Professional artist biographies are usually written in the third person, but that doesn’t mean they need to be stiff, bland or boring. It’s always good to include a sense of who you are in your bio, and using a little bit of humor also makes you seem accessible and engaging. Don’t get too cutesy; keep the tone professional or people won’t take you seriously. Make sure to include your contact information and website URL on the biography so people can find you.
While you should definitely mention the city or town where you are based, you might want to think twice about including too much personal information- stick to the subject at hand, which is your dancing. Only include items that are relevant to-or that compliment- your dance career.
Keeping your bio updated will also make the biography itself-and you-seem more significant and interesting. Make sure to include recent accomplishments, such as headlining a major show or being featured on the cover of a magazine; the release of new DVD or an appearance in a music video. If you have just won a contest, formed a troupe, produced a show, started teaching a new class series, or will be doing workshops at a festival in the near future, make sure to add that, too.
In addition to recent accomplishments, include your specialties; some ideas to use are mastery of any props or certain styles, the fact that you make all your costumes or are an authority on Tunisian folk dances, or that you are a hula performer in addition to belly dancing, that sort of thing.
Here’s something I learned in my pre-dance years, when I was a working journalist- it might help you decide what facts about yourself you’d like to include or omit. Most of the time, when a writer profiles an artist or public figure, there’s roughly a 90% chance that they will lift full sentences- if not entire sections- directly from the artist’s biography! This shocked me; at first, I thought it was just lazy writing but the practice was so widespread because of deadlines, and it was extremely commonplace at most of the publications I worked for. Keep this in mind, and make sure that whatever content you use in your is worthy of being repeated multiple times!
If you are still at a loss for what to include, refer to examples to get your brain in gear. Do a bit of research and read the biographies of dancers whom you admire. Analyze what works and what doesn’t, what is personable and what seems pretentious. Don’t plagiarize, but do get ideas on tone, structure, and for how to frame certain attributes or accomplishments.
You can also ask your colleagues, peers or teachers to describe certain things they like about your signature style (your innate sense of musicality, your air of playfulness on stage) and incorporate what they said into your bio. Chances are they will come up with plenty of accolades you were too modest to think of!
Monday, July 2, 2012
Who wants to see a beautiful belly dancer using rumpled, wrinkled veil onstage? Nobody! Here are some tips for keeping your veils stage-worthy:
I like to keep my veils stored together with the costumes they compliment, but many belly dance costumes are so covered in rhinestones, coins, sequins and other types of bling-bling that they may snag the veil.
For local gigs, I have found that carefully folding or rolling a veil and then packing it into a gallon-sized plastic food storage bag works well for keeping my veils protected; I then slide the veil, in it’s own bag into my costume bag. If I am going out of town, or if my veil is going to be sitting in a suitcase or gig bag for hours, I roll the veil around a small cardboard tube, the kind that comes from the inside of paper towels. This seems to alleviate many of the fold lines and creases.
To cut down on wrinkles in 100% silk veils, many dancers wrap them layered with acid-free tissue paper, but even with this precaution, they wrinkle so easily, they will still probably have to be steamed or pressed before use. If you have veils that correspond with a number of costumes, you may want to store them separately. I fold them neatly and stack them into plastic containers , categorized by silk , chiffon and embellished or specialty veils. My friend Najah, a belly dance costume designer, taught me this trick: use over-the-door plastic shoe bags to store rolled veils, belly dance jewelry, finger cymbals and hip scarves in the compartments instead of shoes. This not only is a good use of space in your overly full costume closet, it makes it easy to see what color veils you have at a glance, as well as protecting the veils and your accessories.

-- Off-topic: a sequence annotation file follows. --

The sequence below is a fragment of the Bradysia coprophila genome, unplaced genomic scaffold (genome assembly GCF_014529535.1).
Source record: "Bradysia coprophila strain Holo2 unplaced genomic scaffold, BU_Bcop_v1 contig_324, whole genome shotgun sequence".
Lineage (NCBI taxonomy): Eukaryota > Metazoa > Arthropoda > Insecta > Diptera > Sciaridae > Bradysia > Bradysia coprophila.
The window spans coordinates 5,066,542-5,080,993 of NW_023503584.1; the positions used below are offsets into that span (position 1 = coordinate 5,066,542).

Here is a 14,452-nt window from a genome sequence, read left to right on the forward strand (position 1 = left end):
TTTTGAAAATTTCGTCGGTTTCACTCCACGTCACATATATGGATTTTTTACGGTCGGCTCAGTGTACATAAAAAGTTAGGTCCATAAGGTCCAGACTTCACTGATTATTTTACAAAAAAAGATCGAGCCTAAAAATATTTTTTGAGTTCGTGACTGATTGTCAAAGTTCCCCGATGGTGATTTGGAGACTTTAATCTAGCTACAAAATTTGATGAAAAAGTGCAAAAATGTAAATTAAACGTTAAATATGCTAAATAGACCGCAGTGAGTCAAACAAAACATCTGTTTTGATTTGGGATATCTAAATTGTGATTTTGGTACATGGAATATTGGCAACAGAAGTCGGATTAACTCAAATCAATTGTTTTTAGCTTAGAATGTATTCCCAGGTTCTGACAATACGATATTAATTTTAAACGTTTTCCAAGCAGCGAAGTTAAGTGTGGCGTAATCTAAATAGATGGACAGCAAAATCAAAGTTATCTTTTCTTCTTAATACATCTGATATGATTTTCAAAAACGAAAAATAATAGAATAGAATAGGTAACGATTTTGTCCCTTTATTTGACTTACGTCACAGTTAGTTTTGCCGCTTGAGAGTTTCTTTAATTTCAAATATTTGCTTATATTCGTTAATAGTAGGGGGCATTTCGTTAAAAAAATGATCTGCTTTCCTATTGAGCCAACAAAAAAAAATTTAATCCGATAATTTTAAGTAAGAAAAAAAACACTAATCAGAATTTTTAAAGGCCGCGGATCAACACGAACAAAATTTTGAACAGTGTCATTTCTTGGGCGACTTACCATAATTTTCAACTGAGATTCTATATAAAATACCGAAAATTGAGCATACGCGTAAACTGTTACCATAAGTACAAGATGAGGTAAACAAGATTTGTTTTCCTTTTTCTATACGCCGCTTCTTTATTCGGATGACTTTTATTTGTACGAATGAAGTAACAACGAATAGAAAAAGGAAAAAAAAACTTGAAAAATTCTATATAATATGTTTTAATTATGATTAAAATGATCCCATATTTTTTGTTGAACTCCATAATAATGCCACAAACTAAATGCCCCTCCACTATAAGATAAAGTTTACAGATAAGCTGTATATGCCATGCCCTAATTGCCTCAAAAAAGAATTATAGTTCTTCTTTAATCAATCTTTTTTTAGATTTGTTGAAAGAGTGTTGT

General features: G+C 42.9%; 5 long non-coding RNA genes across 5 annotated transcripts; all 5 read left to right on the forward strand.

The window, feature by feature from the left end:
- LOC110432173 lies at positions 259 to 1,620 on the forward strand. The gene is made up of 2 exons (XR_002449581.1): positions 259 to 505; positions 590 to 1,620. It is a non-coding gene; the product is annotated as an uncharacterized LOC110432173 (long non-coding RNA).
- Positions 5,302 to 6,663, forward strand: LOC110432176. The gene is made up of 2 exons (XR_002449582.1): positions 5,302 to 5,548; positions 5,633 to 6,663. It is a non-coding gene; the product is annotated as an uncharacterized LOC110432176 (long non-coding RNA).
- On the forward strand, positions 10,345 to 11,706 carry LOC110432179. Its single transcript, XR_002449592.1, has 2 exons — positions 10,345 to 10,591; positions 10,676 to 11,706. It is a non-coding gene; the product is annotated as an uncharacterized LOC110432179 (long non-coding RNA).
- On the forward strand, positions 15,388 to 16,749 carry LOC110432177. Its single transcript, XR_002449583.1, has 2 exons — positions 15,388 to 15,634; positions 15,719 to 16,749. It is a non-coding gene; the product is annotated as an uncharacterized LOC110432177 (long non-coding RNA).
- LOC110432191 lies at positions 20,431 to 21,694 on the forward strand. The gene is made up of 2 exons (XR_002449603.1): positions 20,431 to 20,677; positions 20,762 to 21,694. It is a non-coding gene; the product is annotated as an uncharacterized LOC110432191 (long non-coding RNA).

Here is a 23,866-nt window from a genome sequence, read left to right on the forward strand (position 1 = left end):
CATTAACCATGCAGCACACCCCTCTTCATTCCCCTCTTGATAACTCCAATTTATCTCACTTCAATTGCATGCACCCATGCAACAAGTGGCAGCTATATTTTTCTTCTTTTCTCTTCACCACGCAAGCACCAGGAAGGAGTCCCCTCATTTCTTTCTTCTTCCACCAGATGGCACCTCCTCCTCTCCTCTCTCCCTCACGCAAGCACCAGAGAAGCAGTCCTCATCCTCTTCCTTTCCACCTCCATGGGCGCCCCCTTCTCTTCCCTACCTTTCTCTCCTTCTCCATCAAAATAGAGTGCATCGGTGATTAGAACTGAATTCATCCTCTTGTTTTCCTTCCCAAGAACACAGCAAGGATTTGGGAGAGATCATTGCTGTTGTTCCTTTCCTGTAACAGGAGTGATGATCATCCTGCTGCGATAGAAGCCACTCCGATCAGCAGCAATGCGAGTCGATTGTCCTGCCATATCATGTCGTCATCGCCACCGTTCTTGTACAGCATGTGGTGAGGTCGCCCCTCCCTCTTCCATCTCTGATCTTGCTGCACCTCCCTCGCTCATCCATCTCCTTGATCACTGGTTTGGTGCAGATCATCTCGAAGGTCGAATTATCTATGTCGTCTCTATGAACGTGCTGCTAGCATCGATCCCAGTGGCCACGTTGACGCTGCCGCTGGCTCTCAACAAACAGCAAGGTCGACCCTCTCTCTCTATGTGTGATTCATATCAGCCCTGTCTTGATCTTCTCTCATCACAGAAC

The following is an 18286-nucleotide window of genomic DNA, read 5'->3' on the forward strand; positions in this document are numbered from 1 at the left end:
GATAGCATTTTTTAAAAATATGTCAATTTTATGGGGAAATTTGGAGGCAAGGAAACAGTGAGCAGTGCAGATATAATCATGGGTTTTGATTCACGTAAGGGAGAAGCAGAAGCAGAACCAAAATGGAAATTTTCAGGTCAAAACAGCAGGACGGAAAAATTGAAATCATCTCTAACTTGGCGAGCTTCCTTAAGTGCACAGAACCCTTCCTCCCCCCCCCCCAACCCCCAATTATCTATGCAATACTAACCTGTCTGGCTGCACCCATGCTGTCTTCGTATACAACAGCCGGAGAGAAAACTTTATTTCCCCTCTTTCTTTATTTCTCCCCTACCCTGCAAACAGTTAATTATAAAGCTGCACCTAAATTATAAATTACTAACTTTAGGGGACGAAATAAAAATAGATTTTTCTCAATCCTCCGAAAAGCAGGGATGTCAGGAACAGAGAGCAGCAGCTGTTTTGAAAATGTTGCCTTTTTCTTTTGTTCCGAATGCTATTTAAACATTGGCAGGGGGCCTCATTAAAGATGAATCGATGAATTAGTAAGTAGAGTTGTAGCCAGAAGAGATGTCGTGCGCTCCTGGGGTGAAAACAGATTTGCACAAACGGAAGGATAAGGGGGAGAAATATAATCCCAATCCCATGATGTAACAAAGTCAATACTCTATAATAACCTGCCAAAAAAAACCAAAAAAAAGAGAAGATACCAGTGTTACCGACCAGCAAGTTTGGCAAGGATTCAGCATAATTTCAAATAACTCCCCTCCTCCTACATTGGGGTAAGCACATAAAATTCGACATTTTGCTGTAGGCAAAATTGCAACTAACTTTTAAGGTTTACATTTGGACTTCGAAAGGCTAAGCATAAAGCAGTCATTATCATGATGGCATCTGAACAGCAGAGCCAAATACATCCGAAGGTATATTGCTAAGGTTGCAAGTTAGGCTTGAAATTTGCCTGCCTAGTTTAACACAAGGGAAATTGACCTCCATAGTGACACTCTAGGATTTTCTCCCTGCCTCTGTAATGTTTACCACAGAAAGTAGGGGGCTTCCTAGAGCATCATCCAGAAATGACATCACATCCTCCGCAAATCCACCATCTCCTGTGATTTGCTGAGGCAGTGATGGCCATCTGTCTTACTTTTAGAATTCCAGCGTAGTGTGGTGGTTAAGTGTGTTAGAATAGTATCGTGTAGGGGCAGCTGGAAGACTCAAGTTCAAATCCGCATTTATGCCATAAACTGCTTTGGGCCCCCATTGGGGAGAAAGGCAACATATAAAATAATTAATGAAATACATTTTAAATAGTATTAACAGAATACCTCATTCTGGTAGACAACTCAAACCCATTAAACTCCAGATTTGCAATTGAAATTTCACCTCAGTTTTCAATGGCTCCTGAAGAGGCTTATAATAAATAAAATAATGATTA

Most veils can be hand washed- or dry cleaned if you prefer- but be wary about dry cleaning unless you know for sure that your cleaner can deal with costume pieces safely- sequins or beads can become discolored or even melt during the dry cleaning process.
It would be wise to do a spot check on the fabric beforehand, to make sure it won’t run or fade if washed. Many veils are manufactured in foreign countries, colored without wash-safe dye, and veils that are made of 100% silk are often hand-dyed. If your veil is embellished with sequins and beads, they will not be harmed when immersed in water during hand washing. Use cool water to wash your veils, and a very mild detergent- I use baby shampoo. I recommend using the bathtub to wash veils in, so the fabric will not wrinkle or get bunched up. Fill your bathtub with cool water, and swish the veil around gently with your hands. Drain the tub and rinse a few times, and then hang the veil to dry.
I have also successfully used Dawn detergent or commercial stain removers like Resolve, to get lipstick and even food stains (ah, the wonders of dancing at a restaurant!) out of my veils. Once again, do a spot-check to make sure that the chemicals in the stain remover will not harm or discolor your veil.
If your veil isn’t embellished on the edges, you can also safely use a clothes dryer after you wash it. Put the dryer on a cool setting, and throw in a clean towel or two to absorb the extra moisture.
Veils without bead or sequin embellishments can be ironed easily- just make sure you use a heat setting that is appropriate for the fabric so you don’t scorch the material. For plain or heavily embellished veils, you can also use a clothing steamer instead of an iron to get wrinkles out.
If you opt to iron an embellished veil, you should press around the designs, so as not to flatten or melt the embellishments. A trick that also works for ironing a veil is to lay a light towel or flannel baby blanket over your veil, and use the iron on top of the towel or blanket.
Photo by Lapis